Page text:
Friday, 1 May 2009

Speculations about aspen regeneration and a beaver feeds.

Some years ago I read that the global distribution of the two species of beaver coincided with that of aspen (Populus spp.). I was reminded of this a few days ago. While browsing through two books I came across passages that described the very precise requirements cottonwood (Populus spp.) seeds have if they are to germinate. They need a particular fine silt, such as is left in the aftermath of spring floods and the time during which they are viable is very short.

I wonder if our aspen, which seems to have such difficulty in reproducing sexually here, is constrained by the same limitations as North American cottonwoods and if so, to what extent the absence of beavers in Scotland for some hundreds of years, coupled with all the changes to rivers (drains for agriculture, etc.) and land management (heavy grazing) have had in making it difficult for aspen to reproduce sexually.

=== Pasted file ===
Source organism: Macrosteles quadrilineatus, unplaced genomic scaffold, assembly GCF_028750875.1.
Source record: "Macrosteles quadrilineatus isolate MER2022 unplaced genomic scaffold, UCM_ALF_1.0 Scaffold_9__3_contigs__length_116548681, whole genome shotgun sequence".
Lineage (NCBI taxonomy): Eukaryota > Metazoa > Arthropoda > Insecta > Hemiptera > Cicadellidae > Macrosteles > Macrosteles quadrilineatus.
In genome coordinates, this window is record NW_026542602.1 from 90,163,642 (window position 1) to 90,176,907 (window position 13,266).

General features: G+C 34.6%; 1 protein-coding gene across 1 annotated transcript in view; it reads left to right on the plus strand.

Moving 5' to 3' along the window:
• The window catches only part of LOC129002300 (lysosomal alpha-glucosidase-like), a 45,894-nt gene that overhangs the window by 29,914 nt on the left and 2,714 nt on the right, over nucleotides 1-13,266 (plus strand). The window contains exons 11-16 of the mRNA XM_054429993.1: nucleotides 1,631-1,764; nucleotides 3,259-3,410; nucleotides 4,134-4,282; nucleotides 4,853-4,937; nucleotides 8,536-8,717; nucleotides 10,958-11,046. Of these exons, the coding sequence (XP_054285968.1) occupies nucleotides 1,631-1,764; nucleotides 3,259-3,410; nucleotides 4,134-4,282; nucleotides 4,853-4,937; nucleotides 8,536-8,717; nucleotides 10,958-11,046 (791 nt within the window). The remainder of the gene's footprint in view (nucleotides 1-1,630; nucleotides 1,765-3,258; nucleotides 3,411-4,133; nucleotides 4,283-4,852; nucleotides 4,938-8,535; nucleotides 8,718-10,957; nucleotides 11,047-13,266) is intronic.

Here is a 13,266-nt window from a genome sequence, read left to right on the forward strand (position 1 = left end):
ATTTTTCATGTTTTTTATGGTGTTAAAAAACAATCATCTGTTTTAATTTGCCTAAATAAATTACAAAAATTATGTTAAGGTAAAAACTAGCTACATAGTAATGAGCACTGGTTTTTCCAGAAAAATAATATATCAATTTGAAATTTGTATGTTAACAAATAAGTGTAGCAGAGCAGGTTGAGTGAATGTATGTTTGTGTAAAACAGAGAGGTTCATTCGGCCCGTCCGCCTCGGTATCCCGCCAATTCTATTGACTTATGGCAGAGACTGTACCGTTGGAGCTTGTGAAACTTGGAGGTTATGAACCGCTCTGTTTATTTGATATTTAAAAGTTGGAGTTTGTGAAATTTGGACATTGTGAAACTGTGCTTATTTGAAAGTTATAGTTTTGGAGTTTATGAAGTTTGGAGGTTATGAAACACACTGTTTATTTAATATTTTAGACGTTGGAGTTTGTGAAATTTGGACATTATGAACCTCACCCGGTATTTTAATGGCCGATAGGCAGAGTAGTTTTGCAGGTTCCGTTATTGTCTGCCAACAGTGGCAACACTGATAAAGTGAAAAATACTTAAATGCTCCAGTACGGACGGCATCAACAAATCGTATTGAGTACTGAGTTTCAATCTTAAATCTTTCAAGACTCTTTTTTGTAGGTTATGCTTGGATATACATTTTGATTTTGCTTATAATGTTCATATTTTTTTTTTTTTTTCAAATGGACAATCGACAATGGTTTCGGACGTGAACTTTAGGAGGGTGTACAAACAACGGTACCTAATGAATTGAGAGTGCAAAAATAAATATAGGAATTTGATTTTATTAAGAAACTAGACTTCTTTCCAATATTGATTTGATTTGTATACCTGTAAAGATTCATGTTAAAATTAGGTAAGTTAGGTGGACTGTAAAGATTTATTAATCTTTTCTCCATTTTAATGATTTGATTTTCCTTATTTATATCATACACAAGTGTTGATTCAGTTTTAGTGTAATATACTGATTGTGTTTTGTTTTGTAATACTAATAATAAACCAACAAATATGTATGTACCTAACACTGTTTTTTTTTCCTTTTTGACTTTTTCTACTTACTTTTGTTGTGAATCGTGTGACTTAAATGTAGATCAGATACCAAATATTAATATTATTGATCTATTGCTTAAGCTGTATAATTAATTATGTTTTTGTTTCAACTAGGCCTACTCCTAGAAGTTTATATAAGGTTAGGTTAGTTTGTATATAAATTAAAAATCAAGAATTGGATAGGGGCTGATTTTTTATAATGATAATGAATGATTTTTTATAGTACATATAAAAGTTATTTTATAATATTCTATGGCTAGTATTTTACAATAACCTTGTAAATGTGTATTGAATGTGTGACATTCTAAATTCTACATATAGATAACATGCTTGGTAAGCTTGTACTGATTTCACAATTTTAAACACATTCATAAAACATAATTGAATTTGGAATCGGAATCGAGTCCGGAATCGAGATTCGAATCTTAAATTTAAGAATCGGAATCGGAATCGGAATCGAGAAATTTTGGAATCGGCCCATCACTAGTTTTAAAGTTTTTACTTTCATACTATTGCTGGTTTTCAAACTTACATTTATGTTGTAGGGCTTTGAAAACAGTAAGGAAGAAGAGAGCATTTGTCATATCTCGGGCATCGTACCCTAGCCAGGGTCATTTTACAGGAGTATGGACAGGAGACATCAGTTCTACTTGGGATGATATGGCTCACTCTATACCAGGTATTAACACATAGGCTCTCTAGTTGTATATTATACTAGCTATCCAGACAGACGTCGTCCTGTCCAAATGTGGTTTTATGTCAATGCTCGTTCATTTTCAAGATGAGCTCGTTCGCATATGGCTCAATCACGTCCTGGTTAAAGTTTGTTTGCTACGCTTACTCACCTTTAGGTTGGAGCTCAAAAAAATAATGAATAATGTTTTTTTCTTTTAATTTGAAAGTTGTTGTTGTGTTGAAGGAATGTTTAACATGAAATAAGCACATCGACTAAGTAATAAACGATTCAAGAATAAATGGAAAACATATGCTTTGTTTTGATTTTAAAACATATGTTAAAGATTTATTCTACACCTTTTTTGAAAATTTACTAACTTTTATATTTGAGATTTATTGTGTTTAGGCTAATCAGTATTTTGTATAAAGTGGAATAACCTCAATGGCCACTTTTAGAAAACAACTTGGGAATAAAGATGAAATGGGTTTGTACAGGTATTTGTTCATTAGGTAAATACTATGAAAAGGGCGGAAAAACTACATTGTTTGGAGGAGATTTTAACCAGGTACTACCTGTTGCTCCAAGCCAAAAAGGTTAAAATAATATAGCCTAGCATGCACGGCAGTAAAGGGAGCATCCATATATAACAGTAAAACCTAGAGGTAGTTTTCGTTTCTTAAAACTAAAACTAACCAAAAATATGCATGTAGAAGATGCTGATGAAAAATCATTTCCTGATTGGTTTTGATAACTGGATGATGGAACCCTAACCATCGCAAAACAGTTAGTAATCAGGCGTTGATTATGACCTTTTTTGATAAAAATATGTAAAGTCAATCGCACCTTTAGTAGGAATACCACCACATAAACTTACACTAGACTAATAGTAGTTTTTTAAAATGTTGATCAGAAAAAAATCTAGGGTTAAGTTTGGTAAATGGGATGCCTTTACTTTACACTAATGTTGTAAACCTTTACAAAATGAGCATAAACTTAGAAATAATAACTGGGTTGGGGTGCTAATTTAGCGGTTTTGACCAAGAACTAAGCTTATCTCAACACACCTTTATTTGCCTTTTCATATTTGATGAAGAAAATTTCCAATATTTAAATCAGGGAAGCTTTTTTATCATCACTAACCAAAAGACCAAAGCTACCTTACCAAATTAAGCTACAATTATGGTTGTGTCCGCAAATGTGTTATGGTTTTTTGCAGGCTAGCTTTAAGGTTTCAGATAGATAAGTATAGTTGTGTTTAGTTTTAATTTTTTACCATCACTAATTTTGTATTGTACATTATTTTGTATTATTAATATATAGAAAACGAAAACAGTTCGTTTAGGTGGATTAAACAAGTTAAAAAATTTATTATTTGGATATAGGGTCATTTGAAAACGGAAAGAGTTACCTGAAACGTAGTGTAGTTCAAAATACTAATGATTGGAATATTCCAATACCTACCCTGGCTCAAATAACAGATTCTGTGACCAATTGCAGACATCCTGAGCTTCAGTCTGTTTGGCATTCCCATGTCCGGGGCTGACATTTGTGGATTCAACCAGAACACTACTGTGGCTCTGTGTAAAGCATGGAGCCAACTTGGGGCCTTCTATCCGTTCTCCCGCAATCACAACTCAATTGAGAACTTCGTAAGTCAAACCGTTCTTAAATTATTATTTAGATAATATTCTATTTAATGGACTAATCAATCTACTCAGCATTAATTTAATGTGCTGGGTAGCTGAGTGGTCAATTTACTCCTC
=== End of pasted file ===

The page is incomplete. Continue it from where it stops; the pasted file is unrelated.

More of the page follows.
This evening I went out to check one of my trail cameras. Here is one of the clips of film. A yearling (I guess) beaver is gnawing at a small branch, takes a break to groom itself and then goes back to feeding.

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